Mathematical models target disease with drugs chosen by your DNA
Medicines that are personally tailored to your DNA are becoming a reality, thanks to the work of U.S. and Chinese scientists who developed statistical models to predict which drug is best for a specific individual with a specific disease.
"Traditional medicine doesn't consider mechanistic drug response," said Rongling Wu, director of the Center for Statistical Genetics and professor of public health sciences within the division of biostatistics and bioinformatics at the Penn State College of Medicine. "We want to look at how an individual person responds to an individual drug by deriving and using sophisticated mathematical models, such as differential equations."
The current method of prescribing medication now sometimes includes a pharmacogenomic approach, but researchers recognize the limitation of this approach in predicting a response to a particular drug and dosage combination.
Pharmacogenomics uses a person's genes to explain the difference between how one person responds to a drug compared to another. The team's equations take this field one step further by also including information about how the body processes a drug and how the drug acts in the body.
Wu focused on the big picture by studying drug response and drug reaction. In particular, the team looked at pharmacokinetics, which influences the concentration of a drug reaching its target, and pharmacodynamics, which determines the drug response. Metabolic, environmental and developmental factors also play a role in medication response.
The researchers created a statistical analysis framework of differential equations that they expect will help doctors and pharmacists, by simulating such variables as protein-protein and protein-DNA interactions a drug has in a patient. The framework characterizes a drug's absorption, distribution and elimination properties, yielding information on pharmacological targets, physiological pathways and, ultimately, disease systems in patients, resulting in predictions of treatment effectiveness.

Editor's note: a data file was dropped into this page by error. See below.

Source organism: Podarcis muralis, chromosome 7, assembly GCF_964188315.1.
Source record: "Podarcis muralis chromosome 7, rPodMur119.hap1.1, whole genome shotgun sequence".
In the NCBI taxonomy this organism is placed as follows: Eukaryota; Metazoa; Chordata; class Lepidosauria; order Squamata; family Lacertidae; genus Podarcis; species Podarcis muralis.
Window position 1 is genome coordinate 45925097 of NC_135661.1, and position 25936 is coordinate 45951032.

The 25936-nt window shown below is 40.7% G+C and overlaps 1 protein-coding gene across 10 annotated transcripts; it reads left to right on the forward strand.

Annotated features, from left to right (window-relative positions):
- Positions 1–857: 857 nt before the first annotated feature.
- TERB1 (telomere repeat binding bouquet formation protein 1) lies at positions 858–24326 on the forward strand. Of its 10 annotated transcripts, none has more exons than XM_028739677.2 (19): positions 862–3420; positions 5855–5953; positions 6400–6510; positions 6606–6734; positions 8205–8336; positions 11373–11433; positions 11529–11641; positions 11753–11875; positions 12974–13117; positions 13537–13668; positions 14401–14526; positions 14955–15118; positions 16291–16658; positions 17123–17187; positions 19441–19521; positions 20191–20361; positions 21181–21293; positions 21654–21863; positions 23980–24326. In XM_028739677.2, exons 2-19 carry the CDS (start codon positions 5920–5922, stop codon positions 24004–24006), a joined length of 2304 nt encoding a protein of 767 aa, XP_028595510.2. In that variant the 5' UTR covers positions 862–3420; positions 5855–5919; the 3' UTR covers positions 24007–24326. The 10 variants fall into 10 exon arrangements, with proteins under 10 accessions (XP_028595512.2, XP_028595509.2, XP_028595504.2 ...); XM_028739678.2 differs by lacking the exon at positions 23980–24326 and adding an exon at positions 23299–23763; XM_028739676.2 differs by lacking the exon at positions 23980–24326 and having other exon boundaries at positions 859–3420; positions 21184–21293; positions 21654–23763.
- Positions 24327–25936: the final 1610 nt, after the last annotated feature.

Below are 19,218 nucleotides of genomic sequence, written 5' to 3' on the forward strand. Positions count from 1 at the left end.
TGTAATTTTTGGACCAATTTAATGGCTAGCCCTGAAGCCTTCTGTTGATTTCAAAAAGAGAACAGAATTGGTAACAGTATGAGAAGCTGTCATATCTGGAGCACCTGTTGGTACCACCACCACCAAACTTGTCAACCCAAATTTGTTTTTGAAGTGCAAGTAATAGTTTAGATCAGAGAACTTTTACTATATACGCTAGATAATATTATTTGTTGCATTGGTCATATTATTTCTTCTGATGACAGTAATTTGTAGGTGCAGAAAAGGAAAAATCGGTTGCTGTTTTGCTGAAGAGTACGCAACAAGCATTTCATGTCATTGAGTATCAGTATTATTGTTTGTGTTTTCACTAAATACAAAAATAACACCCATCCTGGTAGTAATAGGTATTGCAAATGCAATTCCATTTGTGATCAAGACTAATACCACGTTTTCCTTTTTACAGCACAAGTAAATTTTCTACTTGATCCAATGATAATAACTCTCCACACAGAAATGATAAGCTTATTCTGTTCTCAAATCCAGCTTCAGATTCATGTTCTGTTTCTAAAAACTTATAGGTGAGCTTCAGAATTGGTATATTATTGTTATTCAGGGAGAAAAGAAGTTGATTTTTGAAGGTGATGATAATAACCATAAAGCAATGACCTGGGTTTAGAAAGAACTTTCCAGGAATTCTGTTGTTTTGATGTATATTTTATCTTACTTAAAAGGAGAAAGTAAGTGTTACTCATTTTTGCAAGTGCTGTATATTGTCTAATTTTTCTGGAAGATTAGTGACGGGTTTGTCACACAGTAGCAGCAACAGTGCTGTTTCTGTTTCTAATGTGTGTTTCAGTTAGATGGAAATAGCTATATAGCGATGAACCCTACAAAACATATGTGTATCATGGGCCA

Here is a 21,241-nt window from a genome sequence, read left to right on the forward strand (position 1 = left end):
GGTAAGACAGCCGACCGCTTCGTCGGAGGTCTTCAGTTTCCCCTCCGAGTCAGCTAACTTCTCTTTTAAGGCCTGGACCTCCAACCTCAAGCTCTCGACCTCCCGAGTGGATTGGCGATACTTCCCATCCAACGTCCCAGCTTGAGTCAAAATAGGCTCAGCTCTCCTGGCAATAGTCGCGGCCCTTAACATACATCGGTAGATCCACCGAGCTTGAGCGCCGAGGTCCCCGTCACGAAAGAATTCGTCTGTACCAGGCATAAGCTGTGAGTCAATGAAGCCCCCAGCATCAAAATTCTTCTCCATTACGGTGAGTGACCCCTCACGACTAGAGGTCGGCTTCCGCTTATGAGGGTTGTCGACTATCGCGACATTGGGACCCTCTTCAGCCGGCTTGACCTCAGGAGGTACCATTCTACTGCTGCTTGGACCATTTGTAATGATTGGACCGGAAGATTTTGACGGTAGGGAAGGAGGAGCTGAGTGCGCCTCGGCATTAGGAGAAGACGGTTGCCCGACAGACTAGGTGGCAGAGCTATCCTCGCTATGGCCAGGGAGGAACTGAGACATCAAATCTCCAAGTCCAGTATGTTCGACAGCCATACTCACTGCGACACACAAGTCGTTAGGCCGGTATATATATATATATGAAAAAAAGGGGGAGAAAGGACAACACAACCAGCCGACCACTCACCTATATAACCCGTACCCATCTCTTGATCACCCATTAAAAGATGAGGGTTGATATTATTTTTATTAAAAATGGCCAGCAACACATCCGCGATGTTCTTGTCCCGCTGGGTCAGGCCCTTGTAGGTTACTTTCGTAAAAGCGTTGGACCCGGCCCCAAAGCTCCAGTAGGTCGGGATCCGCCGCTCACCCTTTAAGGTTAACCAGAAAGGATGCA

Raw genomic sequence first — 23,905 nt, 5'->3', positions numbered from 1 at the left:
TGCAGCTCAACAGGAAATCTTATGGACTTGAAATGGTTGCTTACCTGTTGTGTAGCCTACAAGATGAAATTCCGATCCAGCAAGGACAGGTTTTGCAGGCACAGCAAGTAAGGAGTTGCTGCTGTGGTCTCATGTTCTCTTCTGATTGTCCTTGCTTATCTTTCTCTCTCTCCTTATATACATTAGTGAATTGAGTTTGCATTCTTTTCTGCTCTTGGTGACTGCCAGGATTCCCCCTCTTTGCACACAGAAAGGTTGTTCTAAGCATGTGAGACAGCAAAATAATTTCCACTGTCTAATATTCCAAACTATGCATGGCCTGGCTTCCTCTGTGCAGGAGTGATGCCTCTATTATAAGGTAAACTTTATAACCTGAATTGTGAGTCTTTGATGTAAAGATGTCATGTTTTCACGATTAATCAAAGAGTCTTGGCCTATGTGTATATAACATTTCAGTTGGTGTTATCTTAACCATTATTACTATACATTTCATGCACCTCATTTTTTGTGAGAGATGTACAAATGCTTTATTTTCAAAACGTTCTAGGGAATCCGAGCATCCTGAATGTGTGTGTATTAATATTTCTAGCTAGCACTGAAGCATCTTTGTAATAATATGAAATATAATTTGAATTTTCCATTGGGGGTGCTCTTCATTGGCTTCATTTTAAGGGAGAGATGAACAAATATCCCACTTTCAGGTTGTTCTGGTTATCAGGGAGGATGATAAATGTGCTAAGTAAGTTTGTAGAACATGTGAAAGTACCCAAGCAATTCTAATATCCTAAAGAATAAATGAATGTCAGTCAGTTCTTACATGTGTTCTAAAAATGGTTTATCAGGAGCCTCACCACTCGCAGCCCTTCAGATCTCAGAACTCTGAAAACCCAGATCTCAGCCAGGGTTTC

"The results from this framework will facilitate the quantitative prediction of the responses of individual subjects as well as the design of optimal drug treatments," the researchers noted in a recent special issue of Advanced Drug Discovery Reviews.
This framework will expand to shed light on the variability of drug response based on information the medical community continues to gather about how an individual responds to a particular drug and dose combination. The information collected is then combined with information about the patient's genes, proteins and metabolism to help determine what drug and dose might be best for that person.
"If we know how genes control drug response, we can create a statistical model that shows us what will happen before using the drug," said Wu, who is also a member of Penn State's Huck Institutes of the Life Sciences. This means a future with more effective medications, faster healing and fewer side effects. "That is our final goal," Wu said.
Working with Wu were Yaqun Wang and Ningtao Wang, both graduate students in the Center for Statistical Genetics at Penn State; and Jianxin Wang, professor, information science, and Zhong Wang, computer scientist, both at the Center for Computational Biology at Beijing Forestry University.